I am archaeological conservator specializing in the conservation of inorganic materials, mainly metals and glass. My research interests are in the deterioration of archaeological materials and technical studies of archaeological objects. I am currently completing a PhD focusing on the technology and trade of Late Bronze Age glass in the Eastern Mediterranean and Aegean with a focus on material from sites on the periphery or outside palatial Mycenaean Greece. I also work as a conservator on several archaeological excavations and am currently working on projects in Greece and Peru.
2018 “The Archaeology of Late Bronze Age Interaction and Mobility at the Gates of Europe: People, Things and Networks around the Southern Adriatic Sea”, Bloomsbury Academic Press, London; New York.
2019 forthcoming (with H. Dawson) “Bridging social and geographical space through networks”, Topoi Excellence Cluster, Freie Universität, Berlin.
Peer reviewed jo…
I joined the Department of History, Culture and Civilization of the University of Bologna after winning the “Montalcini” program against the so-called “brain-drain” and after a long period of research at the McDonald Institute for Archaeological Research at the University of Cambridge (first with a fellowship from the Institute for Aegean Prehistory and then with a Marie Slodowska Curie IF). Previously, I had earned a Ph.D. at the Institute of Archeology, University College London, funded by the AHRC and the British School at Athens. My research interests range from prehistory and archeology of the Mediterranean (with particular attention to the Bronze Age), to social theory (in particular Marxist archeology) to the use of applications based on graph-theory, to cultural heritage studies (with specific attention to the so-called “difficult heritage”), and, finally, the history of the archaeological thought.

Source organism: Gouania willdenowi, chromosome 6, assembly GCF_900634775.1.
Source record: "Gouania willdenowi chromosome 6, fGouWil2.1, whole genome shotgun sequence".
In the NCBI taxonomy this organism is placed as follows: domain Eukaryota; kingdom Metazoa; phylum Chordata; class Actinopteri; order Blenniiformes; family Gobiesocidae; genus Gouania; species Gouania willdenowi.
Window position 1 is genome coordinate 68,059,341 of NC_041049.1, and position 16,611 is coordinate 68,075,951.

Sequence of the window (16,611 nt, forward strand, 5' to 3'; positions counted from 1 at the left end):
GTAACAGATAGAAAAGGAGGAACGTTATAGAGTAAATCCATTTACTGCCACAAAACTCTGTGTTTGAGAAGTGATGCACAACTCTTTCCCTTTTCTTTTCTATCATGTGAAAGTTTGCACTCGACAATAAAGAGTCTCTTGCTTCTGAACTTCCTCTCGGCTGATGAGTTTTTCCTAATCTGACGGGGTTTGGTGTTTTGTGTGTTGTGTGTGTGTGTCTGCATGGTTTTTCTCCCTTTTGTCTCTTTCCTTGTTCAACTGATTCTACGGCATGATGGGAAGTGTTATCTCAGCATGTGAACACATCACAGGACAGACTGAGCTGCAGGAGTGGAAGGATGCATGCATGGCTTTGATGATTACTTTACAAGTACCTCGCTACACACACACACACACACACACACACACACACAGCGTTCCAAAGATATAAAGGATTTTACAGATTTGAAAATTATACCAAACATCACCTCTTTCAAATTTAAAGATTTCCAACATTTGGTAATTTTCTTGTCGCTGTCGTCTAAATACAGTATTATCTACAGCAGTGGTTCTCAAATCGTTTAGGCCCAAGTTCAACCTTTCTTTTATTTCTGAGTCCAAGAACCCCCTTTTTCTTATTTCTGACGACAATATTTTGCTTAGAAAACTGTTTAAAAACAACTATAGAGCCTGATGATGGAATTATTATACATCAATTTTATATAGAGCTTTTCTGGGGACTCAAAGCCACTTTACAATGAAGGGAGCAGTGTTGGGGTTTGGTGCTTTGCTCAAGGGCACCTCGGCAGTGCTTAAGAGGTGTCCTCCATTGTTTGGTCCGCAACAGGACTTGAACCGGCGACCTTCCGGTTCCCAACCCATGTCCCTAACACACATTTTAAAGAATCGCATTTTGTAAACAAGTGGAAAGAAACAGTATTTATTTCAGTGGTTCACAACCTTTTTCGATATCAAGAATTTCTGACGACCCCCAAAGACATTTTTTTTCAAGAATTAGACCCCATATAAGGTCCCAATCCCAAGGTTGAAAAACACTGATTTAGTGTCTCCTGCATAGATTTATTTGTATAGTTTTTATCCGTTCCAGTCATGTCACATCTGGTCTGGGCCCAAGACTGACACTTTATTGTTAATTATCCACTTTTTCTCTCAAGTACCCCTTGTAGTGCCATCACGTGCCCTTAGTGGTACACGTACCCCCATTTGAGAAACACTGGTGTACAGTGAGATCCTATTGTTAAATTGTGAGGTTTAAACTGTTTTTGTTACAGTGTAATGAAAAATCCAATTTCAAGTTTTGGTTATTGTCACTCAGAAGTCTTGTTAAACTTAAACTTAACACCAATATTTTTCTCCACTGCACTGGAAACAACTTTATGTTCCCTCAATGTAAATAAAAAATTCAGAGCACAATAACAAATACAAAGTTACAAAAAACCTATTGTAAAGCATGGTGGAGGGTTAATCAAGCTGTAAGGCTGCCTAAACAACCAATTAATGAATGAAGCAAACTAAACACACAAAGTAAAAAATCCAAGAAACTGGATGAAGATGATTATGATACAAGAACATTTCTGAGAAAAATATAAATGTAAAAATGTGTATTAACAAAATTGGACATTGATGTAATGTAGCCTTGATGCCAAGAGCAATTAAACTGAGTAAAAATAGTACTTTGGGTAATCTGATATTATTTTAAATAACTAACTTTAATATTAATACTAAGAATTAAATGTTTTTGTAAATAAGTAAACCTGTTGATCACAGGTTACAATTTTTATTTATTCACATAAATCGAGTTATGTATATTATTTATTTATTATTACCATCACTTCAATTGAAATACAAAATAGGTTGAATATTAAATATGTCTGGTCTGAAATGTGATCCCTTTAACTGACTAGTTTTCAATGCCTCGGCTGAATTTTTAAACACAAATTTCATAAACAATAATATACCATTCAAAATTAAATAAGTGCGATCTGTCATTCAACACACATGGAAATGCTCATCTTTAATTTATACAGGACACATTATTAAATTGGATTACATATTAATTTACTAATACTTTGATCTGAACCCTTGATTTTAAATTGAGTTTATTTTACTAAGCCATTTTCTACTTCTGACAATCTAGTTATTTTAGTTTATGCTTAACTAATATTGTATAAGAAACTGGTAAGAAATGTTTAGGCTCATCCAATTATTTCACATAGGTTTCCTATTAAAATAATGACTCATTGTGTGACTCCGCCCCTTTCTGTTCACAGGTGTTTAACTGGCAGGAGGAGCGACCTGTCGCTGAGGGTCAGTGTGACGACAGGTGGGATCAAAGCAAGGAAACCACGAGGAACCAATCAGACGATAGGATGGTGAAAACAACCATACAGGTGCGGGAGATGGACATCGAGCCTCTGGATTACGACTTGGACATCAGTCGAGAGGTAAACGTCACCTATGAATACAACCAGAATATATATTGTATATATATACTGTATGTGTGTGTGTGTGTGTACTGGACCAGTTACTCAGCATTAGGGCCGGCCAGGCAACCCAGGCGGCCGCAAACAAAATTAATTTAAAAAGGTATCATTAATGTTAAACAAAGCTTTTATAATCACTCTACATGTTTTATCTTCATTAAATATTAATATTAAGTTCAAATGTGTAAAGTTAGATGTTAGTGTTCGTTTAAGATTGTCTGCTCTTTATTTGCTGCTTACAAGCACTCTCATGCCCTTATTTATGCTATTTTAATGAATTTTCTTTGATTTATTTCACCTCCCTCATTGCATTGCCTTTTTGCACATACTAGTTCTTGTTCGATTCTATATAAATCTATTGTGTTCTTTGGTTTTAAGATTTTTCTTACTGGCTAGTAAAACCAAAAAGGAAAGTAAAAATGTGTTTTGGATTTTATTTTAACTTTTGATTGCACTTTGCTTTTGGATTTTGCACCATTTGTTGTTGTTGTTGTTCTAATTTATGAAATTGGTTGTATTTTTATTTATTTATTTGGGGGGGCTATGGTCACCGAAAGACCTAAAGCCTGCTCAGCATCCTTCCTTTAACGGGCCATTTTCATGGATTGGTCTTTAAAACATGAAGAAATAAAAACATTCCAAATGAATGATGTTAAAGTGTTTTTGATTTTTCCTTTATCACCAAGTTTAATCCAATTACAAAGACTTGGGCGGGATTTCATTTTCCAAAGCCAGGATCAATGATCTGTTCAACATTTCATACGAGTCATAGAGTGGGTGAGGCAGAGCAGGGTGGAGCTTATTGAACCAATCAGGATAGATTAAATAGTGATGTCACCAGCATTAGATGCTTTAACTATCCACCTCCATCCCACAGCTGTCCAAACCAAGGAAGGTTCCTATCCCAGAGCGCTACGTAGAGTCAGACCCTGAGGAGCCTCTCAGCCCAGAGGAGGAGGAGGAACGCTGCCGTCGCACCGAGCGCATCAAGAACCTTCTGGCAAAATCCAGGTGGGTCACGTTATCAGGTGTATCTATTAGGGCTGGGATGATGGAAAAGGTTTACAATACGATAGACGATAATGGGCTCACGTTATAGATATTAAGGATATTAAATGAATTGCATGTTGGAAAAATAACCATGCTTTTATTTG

My academic background is in Classical Archaeology, with a special interest in the Eastern Mediterranean. My research has focused on aspects such as (ruler) iconography, interactions between various cultures and regions, long-distance trade and exchange, and the integration of textual and archaeological evidence . My PhD focused on the composition of the Mycenaean state, comparing Greece with known political entities in the Late Bronze Age Orient. I have worked for a number of fieldwork projects (in Egypt, Syria, Greece and Romania), served as a consultant for various exhibitions, and I am the author of a number of articles and monographs on the ancient world.
Between 1980 -2000 I worked as a professional artist in theatre design, working in multimedia and widely varied projects, inclusive of artist in residencies, workshops, construction and design for Australian film, TV, and theatre. In 2004 I enrolled in Arabic and Archaeology at the university of Melbourne, going on to do a BA inclusive of both. Since that time I have added an MA in LBA eastern Mediterranean archaeology and PhD in New Kingdom Egyptology to my repertoire. My focus is on visual semantic and critique of art historical models for Bronze Age eastern Mediterranean iconography, particularly hybrid forms of same and iconographic exchange.
I’m an archaeologist and classicist in the Department of Classics at the University of Colorado Boulder who studies the material and textual production of early Greek communities, especially of the Mycenaean societies of Late Bronze Age Greece (ca. 1600-1100 BC). I’m co-director (with Sarah James and Scott Gallimore) of the Western Argolid Regional Project, a diachronic archaeological survey in southern Greece, and co-director (with Kevin Pluta) of the Pylos Tablets Digital Project, which involves the digital documentation of all the administrative documents from the “Palace of Nestor” at Pylos.